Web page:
Alfred Day Hershey
Hershey, Alfred Day
Born Dec. 4, 1908, in Lansing, Mich. American virologist. Member of the American Academy of Arts and Sciences and the National Academy of Sciences (1958).
Hershey graduated from the University of Michigan in 1930; he received his Ph.D. there in 1934. He taught bacteriology at Washington University from 1934 to 1950. He joined the staff of the genetics department of the Carnegie Institution in 1950; he was made director of the department in 1962.
Hershey devoted most of his research to the genetics of bacteriophages and the chemistry of viral DNA. He discovered recombinants in bacteriophages and, together with the American scientist R. Rotman, constructed the first genetic map of the viruses. In 1952, Hershey and M. Chase used labeled atoms to show that the material carrier of bacteriophage heredity is DNA. Their experiments laid the groundwork for new advances in molecular genetics. Hershey discovered two phases in the reproduction of a bacteriophage before the appearance of infectious particles: the first phase is replication of phage DNA, and the second is synthesis of phage protein.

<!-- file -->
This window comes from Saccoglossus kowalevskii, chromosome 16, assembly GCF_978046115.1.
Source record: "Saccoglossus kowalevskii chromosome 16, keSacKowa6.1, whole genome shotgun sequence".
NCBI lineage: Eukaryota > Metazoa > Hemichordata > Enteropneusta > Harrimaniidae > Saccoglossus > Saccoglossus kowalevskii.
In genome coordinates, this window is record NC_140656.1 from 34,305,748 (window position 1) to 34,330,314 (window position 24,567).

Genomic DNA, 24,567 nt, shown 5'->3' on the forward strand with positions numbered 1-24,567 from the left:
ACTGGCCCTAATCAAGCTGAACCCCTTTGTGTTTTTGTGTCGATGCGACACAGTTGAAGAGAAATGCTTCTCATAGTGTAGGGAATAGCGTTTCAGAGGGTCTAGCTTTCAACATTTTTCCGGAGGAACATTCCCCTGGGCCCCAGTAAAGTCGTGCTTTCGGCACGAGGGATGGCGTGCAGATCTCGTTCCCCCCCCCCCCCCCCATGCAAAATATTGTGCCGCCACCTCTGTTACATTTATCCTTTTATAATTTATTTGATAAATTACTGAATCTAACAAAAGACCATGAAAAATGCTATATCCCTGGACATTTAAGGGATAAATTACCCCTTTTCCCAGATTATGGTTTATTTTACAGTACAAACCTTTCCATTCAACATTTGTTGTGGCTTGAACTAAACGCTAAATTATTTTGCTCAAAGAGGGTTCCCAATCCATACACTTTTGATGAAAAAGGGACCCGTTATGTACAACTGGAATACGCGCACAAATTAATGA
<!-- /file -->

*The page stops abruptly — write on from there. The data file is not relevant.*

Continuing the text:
Hershey was awarded the Kimber Genetics Award in 1965 and the Nobel Prize in 1969 (jointly with M. Delbrück and S. Luria).